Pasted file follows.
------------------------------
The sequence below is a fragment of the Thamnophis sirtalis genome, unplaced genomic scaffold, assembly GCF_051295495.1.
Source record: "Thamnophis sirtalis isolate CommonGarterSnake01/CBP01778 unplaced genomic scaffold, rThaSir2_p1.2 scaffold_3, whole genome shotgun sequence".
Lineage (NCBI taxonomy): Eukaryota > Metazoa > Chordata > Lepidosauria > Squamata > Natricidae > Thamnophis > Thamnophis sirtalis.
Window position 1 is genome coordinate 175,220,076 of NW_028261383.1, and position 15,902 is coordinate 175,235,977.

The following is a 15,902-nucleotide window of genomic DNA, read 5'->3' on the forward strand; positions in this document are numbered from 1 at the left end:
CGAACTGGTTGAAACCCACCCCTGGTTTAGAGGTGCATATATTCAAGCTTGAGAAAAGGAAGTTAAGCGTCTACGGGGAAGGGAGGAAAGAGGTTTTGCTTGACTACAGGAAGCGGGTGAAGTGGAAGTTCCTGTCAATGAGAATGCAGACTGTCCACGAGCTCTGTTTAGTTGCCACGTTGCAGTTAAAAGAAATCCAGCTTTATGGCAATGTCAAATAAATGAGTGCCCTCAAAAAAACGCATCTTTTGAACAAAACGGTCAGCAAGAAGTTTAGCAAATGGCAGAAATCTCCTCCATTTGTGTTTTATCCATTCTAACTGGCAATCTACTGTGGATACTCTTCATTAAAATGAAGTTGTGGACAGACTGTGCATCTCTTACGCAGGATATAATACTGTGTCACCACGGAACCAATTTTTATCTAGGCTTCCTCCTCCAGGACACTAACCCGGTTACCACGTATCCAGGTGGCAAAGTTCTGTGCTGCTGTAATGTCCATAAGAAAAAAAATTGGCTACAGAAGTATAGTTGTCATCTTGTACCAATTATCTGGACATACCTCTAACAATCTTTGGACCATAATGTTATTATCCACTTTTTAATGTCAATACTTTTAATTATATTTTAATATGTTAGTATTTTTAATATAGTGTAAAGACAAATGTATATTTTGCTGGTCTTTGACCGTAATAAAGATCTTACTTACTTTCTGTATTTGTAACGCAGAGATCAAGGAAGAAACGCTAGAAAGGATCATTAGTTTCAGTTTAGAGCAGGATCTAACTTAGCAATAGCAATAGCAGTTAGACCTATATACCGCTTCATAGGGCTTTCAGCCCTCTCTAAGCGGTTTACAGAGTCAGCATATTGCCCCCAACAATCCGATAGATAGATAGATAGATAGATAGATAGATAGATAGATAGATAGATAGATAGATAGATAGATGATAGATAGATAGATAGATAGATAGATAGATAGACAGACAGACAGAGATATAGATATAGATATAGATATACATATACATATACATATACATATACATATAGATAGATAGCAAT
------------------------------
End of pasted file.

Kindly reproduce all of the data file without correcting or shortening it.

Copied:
The sequence below is a fragment of the Thamnophis sirtalis genome, unplaced genomic scaffold, assembly GCF_051295495.1.
Source record: "Thamnophis sirtalis isolate CommonGarterSnake01/CBP01778 unplaced genomic scaffold, rThaSir2_p1.2 scaffold_3, whole genome shotgun sequence".
Lineage (NCBI taxonomy): Eukaryota > Metazoa > Chordata > Lepidosauria > Squamata > Natricidae > Thamnophis > Thamnophis sirtalis.
Window position 1 is genome coordinate 175,220,076 of NW_028261383.1, and position 15,902 is coordinate 175,235,977.

The following is a 15,902-nucleotide window of genomic DNA, read 5'->3' on the forward strand; positions in this document are numbered from 1 at the left end:
CGAACTGGTTGAAACCCACCCCTGGTTTAGAGGTGCATATATTCAAGCTTGAGAAAAGGAAGTTAAGCGTCTACGGGGAAGGGAGGAAAGAGGTTTTGCTTGACTACAGGAAGCGGGTGAAGTGGAAGTTCCTGTCAATGAGAATGCAGACTGTCCACGAGCTCTGTTTAGTTGCCACGTTGCAGTTAAAAGAAATCCAGCTTTATGGCAATGTCAAATAAATGAGTGCCCTCAAAAAAACGCATCTTTTGAACAAAACGGTCAGCAAGAAGTTTAGCAAATGGCAGAAATCTCCTCCATTTGTGTTTTATCCATTCTAACTGGCAATCTACTGTGGATACTCTTCATTAAAATGAAGTTGTGGACAGACTGTGCATCTCTTACGCAGGATATAATACTGTGTCACCACGGAACCAATTTTTATCTAGGCTTCCTCCTCCAGGACACTAACCCGGTTACCACGTATCCAGGTGGCAAAGTTCTGTGCTGCTGTAATGTCCATAAGAAAAAAAATTGGCTACAGAAGTATAGTTGTCATCTTGTACCAATTATCTGGACATACCTCTAACAATCTTTGGACCATAATGTTATTATCCACTTTTTAATGTCAATACTTTTAATTATATTTTAATATGTTAGTATTTTTAATATAGTGTAAAGACAAATGTATATTTTGCTGGTCTTTGACCGTAATAAAGATCTTACTTACTTTCTGTATTTGTAACGCAGAGATCAAGGAAGAAACGCTAGAAAGGATCATTAGTTTCAGTTTAGAGCAGGATCTAACTTAGCAATAGCAATAGCAGTTAGACCTATATACCGCTTCATAGGGCTTTCAGCCCTCTCTAAGCGGTTTACAGAGTCAGCATATTGCCCCCAACAATCCGATAGATAGATAGATAGATAGATAGATAGATAGATAGATAGATAGATAGATAGATAGATAGATGATAGATAGATAGATAGATAGATAGATAGATAGACAGACAGACAGAGATATAGATATAGATATAGATATACATATACATATACATATACATATACATATAGATAGATAGCAAT